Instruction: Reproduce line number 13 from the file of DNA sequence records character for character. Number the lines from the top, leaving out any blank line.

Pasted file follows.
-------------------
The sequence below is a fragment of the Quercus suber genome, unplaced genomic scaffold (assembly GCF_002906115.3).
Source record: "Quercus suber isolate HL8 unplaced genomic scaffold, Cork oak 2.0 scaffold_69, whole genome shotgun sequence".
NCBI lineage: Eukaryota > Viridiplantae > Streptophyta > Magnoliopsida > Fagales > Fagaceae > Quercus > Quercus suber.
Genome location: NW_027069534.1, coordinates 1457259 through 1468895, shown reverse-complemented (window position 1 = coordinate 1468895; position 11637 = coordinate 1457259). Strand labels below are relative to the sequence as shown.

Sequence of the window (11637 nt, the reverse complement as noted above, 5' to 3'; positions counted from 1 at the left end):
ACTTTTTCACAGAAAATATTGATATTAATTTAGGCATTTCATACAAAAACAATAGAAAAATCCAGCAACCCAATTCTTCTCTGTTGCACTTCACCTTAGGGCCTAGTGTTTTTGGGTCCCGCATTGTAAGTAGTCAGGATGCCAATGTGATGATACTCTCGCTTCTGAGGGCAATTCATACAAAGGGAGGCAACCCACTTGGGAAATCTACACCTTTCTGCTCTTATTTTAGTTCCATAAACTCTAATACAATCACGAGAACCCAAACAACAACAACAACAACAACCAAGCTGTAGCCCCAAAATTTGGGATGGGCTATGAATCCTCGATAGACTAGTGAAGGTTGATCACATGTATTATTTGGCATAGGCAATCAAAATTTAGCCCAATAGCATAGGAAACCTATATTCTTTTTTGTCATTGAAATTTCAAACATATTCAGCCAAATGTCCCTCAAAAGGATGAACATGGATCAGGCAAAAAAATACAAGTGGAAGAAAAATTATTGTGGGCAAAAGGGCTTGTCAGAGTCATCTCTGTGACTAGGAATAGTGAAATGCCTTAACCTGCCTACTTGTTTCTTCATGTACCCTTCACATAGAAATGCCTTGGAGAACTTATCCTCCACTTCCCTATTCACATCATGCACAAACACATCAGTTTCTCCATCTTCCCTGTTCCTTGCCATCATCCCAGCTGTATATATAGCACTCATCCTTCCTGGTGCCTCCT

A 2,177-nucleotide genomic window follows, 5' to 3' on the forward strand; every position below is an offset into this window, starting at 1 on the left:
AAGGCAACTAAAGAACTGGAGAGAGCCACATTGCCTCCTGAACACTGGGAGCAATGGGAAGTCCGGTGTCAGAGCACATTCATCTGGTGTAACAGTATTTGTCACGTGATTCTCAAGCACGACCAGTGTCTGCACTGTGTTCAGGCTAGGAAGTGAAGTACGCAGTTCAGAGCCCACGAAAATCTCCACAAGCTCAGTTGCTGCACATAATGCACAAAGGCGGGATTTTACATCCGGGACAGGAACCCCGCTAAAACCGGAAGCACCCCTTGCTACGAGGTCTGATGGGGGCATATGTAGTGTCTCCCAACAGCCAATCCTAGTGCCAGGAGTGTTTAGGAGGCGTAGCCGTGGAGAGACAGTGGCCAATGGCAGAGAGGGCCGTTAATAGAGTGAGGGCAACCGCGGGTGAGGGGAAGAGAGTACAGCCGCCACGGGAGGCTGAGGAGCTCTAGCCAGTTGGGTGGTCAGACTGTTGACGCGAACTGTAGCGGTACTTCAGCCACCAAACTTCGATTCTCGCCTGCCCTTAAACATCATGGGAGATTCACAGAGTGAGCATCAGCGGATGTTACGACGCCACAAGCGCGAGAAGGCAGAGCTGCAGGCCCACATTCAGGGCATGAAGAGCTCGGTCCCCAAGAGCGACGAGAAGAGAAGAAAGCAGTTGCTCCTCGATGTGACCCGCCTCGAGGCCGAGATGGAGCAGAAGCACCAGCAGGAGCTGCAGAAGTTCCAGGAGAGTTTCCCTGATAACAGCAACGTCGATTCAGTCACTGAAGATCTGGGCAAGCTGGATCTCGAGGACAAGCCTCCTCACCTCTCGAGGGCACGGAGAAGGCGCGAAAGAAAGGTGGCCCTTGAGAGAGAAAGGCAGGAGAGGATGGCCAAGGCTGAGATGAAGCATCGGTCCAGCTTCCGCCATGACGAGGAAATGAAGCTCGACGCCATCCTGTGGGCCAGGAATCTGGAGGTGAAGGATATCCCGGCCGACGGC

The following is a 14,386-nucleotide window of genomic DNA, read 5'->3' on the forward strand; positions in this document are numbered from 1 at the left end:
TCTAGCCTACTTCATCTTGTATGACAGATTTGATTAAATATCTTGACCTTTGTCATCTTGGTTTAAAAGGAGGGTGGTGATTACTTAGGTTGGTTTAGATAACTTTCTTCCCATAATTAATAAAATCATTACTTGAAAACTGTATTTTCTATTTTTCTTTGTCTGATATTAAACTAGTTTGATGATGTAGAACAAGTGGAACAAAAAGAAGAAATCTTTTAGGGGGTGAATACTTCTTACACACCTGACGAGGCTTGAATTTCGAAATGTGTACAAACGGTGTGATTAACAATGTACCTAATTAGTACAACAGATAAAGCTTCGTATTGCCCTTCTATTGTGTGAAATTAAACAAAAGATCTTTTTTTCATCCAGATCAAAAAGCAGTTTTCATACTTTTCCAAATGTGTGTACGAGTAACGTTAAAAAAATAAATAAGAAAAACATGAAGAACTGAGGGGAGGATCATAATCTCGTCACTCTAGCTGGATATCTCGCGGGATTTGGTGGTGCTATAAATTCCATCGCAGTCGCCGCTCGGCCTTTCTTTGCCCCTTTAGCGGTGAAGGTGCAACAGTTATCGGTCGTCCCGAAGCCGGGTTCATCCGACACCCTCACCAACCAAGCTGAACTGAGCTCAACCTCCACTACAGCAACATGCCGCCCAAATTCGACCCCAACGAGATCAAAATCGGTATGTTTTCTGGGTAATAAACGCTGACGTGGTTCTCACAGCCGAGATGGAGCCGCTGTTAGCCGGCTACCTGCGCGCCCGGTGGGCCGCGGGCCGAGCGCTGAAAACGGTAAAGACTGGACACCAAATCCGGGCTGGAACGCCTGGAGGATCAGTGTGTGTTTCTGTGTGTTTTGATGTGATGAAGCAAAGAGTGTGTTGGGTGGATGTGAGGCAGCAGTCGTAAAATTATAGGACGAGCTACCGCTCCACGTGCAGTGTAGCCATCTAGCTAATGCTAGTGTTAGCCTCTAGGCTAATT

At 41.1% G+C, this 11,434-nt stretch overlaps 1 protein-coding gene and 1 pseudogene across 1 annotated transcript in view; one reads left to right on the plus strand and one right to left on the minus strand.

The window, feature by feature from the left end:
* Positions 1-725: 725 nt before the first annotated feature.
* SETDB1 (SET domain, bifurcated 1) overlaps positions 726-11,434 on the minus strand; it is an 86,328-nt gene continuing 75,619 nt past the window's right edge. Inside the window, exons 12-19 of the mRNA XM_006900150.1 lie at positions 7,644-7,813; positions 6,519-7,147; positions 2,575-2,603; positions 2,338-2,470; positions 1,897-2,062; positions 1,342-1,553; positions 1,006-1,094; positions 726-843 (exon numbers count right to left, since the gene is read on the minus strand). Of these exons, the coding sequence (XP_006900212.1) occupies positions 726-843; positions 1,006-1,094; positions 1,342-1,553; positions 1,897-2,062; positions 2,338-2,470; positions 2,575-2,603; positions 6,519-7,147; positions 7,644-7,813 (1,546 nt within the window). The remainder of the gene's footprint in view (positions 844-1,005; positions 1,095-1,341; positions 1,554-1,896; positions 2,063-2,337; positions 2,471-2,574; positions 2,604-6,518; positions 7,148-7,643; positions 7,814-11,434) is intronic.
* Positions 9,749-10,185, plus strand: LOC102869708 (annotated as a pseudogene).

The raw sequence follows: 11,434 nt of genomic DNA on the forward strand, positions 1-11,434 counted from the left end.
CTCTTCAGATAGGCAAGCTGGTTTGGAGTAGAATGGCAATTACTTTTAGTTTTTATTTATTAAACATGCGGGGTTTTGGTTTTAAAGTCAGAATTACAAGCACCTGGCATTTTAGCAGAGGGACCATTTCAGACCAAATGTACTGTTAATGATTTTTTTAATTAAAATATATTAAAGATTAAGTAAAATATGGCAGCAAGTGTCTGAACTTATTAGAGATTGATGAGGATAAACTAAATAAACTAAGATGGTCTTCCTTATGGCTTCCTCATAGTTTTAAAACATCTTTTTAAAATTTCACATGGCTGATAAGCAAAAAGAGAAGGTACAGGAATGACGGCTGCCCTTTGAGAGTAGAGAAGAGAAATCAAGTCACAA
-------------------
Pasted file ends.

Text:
* Positions 1-725: 725 nt before the first annotated feature.